NATIONAL BUREAU OF ECONOMIC RESEARCH
NATIONAL BUREAU OF ECONOMIC RESEARCH

NBER Working Papers by Guy Michaels

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Working Papers

January 2013Task Specialization in U.S. Cities from 1880-2000
with Ferdinand Rauch, Stephen J. Redding: w18715
We develop a new methodology for quantifying the tasks undertaken within occupations using 3,000 verbs from around 12,000 occupational descriptions in the Dictionary of Occupational Titles (DOTs). Using micro-data from the United States from 1880-2000, we find an increase in the employment share of interactive occupations within sectors over time that is larger in metro areas than non-metro areas. We provide evidence that this increase in the interactiveness of employment is related to the dissemination of improvements in transport and communication technologies. Our findings highlight a change in the nature of agglomeration over time towards an increased emphasis on human interaction.
June 2010Has ICT Polarized Skill Demand? Evidence from Eleven Countries over 25 years
with Ashwini Natraj, John Van Reenen: w16138
OECD labor markets have become more "polarized" with employment in the middle of the skill distribution falling relative to the top and (in recent years) also the bottom of the skill distribution. We test the hypothesis of Autor, Levy, and Murnane (2003) that this is partly due to information and communication technologies (ICT) complementing the analytical tasks primarily performed by highly educated workers and substituting for routine tasks generally performed by middle educated workers (with little effect on low educated workers performing manual non-routine tasks). Using industry level data on the US, Japan, and nine European countries 1980-2004 we find evidence consistent with ICT-based polarization. Industries with faster growth of ICT had greater increases in relative demand for hi...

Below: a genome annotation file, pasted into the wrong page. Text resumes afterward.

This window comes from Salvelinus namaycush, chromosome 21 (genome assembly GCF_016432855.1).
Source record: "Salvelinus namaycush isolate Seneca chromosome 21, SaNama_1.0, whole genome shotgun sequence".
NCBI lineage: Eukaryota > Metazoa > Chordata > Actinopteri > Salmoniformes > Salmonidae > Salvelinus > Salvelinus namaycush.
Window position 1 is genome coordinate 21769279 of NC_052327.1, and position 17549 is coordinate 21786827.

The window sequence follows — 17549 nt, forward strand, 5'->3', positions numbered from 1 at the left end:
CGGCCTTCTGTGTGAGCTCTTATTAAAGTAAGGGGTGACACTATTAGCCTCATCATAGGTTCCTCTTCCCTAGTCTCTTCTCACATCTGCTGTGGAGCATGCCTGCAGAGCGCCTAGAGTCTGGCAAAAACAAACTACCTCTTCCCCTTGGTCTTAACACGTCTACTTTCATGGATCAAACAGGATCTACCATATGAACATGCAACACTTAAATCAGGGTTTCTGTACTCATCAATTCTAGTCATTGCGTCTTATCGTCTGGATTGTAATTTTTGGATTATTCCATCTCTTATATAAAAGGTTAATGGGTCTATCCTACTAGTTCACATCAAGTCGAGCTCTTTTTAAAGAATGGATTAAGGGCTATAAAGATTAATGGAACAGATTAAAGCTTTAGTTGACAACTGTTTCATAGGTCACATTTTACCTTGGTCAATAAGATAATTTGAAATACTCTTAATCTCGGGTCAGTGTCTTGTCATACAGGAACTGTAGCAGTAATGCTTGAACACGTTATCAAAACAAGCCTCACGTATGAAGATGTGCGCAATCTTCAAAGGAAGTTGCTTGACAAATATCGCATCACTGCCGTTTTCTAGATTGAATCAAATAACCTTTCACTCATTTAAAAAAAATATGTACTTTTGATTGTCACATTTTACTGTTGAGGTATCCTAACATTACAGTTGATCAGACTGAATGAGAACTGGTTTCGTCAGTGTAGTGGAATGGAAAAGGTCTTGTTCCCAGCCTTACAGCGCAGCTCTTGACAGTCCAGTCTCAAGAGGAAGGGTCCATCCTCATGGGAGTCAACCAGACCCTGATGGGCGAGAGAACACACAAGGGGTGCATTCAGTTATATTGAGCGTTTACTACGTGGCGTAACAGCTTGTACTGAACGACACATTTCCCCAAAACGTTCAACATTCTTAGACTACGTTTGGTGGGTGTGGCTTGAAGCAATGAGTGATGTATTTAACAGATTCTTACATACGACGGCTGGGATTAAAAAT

December 2009Do Oil Windfalls Improve Living Standards? Evidence from Brazil
with Francesco Caselli: w15550
We use variation in oil output among Brazilian municipalities to investigate the effects of resource windfalls. We find muted effects of oil through market channels: offshore oil has no effect on municipal non-oil GDP or its composition, while onshore oil has only modest effects on non-oil GDP composition. However, oil abundance causes municipal revenues and reported spending on a range of budgetary items to increase, mainly as a result of royalties paid by Petrobras. Nevertheless, survey-based measures of social transfers, public good provision, infrastructure, and household income increase less (if at all) than one might expect given the increase in reported spending. To explain why oil windfalls contribute little to local living standards, we use data from the Brazilian media and feder...

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